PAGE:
- Altitude
- Altitude at shooting conditions. This altitude
is used to calculate the standard density at the entered altitude. You should
enter an altitude density (in feet or meters) here. It is important to understand
that this is the
*only*value used to find the density of the atmosphere. The program assumes that whatever instrument provides the density altitude measurement takes into account all necessary variables. Temperature is not used to calculate the density since it is already taken into account in the density altitude. See Density altitude for more information. - Ballistic Coefficient
- The ballistic coefficient for the bullet being used. It is almost always obtained from the manufacturer, but can also be measured. The ballistic coefficient is represents the ratio of the drag of the standard (e.g. G1 standard bullet) bullet to that of the bullet you are shooting. A ballistic coefficient of 0.100 means that your bullet has 10 times the drag of the standard bullet.
- Bullet Length
- The length of the bullet. When using a bullet in the library, this value is only used if the library value for length is zero (unknown).
- Bullet Library
- A drop down list showing all the buttons in the library. If a bullet is selected, the trajectory is run with the selected bullet. If "None" is selected, the entered BC, drag function and weight are used. Lapua bullets with "(CD)" in the description use the Drag Coefficients supplied by Lapua instead of the ballistic coefficient. Bullets with "(Litz)" in the description use Bryan Litz' BCs.
- Bullet Weight
- The weight of the bullet in grains (7000 grains per pound).
- Caliber
- The diameter of the bullet. This value is not used by the calculation, but is printed on output.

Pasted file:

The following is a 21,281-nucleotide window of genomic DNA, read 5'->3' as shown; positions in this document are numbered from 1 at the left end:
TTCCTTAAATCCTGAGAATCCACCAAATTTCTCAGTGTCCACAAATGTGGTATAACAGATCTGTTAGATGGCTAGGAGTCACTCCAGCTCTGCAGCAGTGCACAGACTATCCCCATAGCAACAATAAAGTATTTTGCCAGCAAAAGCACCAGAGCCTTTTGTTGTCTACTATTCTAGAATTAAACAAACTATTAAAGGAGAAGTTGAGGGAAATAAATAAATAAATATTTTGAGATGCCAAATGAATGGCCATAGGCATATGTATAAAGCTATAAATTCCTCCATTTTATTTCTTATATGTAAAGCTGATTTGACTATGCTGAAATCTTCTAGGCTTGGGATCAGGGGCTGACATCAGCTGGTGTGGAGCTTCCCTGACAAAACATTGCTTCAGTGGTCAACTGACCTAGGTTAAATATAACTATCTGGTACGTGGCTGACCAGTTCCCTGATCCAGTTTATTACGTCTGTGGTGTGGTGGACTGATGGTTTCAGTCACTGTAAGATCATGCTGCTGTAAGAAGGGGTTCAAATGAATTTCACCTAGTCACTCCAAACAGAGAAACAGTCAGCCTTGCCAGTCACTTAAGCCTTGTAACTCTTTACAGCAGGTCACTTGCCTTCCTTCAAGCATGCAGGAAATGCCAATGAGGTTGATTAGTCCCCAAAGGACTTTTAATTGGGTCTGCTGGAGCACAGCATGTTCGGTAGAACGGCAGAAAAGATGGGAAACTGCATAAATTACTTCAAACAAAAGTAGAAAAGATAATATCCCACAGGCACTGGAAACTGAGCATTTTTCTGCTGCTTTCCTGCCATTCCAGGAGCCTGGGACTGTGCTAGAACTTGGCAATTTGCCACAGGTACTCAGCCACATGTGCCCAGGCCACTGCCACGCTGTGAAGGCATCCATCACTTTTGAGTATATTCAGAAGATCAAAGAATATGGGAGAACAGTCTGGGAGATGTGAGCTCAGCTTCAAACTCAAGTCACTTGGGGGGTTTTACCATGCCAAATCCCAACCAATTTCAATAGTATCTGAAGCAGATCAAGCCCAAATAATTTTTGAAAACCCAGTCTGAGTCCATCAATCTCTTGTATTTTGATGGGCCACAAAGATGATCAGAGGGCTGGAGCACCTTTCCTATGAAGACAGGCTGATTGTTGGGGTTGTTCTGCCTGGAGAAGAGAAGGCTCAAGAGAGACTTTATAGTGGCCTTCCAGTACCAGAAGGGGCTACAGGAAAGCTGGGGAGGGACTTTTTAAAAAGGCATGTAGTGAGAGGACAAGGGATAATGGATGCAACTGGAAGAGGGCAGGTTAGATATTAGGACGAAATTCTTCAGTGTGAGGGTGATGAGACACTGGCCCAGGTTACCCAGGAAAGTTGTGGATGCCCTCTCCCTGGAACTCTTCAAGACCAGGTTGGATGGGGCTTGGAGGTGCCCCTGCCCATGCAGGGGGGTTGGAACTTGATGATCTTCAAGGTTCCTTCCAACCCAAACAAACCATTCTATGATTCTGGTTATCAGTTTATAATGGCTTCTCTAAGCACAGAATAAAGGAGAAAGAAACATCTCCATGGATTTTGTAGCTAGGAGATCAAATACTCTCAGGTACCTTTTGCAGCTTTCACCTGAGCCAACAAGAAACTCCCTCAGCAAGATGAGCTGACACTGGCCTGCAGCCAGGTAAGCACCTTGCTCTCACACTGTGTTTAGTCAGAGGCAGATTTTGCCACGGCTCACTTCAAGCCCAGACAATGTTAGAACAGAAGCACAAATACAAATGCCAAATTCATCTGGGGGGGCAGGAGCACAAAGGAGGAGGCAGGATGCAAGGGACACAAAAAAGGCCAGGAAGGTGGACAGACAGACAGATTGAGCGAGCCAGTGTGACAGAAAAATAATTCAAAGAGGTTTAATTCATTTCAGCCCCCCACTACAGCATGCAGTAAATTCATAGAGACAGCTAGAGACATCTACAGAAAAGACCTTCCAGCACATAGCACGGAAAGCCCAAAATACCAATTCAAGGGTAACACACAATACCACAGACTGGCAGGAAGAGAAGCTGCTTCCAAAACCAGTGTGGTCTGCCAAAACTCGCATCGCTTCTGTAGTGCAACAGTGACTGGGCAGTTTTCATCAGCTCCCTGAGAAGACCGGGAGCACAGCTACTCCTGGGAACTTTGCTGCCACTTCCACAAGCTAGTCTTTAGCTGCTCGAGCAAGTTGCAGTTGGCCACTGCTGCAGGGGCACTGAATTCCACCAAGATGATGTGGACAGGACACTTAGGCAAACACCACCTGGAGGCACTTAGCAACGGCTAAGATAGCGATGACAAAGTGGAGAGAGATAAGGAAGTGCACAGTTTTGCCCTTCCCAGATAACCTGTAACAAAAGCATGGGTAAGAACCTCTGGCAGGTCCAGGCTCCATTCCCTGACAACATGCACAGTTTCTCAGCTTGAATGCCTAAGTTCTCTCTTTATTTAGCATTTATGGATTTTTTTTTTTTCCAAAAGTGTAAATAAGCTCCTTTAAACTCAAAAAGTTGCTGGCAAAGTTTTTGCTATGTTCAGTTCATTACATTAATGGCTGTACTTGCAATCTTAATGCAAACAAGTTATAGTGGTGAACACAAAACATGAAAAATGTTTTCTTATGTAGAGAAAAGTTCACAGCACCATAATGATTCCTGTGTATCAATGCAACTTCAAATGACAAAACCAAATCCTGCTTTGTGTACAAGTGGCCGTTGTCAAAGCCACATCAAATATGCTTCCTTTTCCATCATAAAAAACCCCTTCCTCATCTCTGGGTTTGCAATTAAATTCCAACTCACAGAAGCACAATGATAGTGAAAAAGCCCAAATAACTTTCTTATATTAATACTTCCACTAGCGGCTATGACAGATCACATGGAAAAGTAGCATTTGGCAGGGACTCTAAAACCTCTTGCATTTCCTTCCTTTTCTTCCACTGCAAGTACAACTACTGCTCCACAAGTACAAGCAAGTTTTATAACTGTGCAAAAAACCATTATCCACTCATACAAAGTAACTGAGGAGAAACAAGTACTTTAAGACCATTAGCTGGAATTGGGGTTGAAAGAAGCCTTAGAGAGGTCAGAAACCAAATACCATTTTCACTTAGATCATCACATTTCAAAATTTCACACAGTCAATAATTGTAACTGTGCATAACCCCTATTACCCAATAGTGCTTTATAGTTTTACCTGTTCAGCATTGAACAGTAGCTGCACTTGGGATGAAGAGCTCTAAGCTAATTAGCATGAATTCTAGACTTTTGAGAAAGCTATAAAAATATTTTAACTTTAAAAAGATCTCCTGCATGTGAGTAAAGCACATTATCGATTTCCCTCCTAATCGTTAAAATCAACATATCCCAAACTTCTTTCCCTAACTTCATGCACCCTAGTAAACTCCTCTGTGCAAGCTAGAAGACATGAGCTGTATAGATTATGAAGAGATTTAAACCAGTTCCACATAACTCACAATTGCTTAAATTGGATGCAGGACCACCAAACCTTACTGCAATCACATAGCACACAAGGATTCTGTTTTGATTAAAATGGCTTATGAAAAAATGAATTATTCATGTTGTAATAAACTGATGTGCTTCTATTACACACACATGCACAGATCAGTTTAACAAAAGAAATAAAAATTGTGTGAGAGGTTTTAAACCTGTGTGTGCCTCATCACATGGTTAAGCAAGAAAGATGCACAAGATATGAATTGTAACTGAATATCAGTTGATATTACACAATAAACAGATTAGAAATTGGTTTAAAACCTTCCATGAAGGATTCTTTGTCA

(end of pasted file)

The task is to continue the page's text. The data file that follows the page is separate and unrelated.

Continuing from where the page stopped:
- Distance to Chronograph
- The distance from the firearm to the chronograph (typically midpoint) at which the velocities were measured. This value must be the same for both the high and low velocities.
- Drag function
- A drag function (or G function) provides the forces on a standard bullet for which the drag function was derived. A bullet's ballistic coefficient then relates the drag on any bullet to that of the standard bullet.
- Column One Units
- The units for the first column of drop windage and lead. For units of MOA, enter "1.0" and select "MOA" for the units. To match a scope turret unit, enter the value and units. For example, a scope that has click units of 1/4 MOA, enter "0.25" and select "MOA" for the units.
- Column Two Units
- Same as Column One Units (above) but for the second column.
- Include Lead
- Target lead is included when checked. If not checked, only drop and windage are included in the table.
- Include Spin Drift
- If checked, the Litz spin drift is calculated for each range. The bullet length must be entered (even if you are using a bullet in the library) to calculate spin drift.
- Line of Sight Angle
- The angle between the line of sight and level ground. This value
is used when shooting uphill or downhill. Value is a positive angle when shooting uphill
and a negative angle when shooting downhill. This value is
*not*used for the zero trajectory. It is assumed that the zero conditions are flat with zero line of sight angle and zero cant. - Low Velocity
- The muzzle velocity measured at a low temperature. If you know the muzzle velocity for only one temperature, you may enter the same value for the low and high velocities and low and high temperatures. The program will not perform any temperature correction for muzzle velocity. NOTE: I have simulated a low temperature (32 °F) shot by cooling bullets in and ice water bath (in a sealed bag!).
- Low Temperature
- The temperature at which the "Low Velocity" (above) was measured.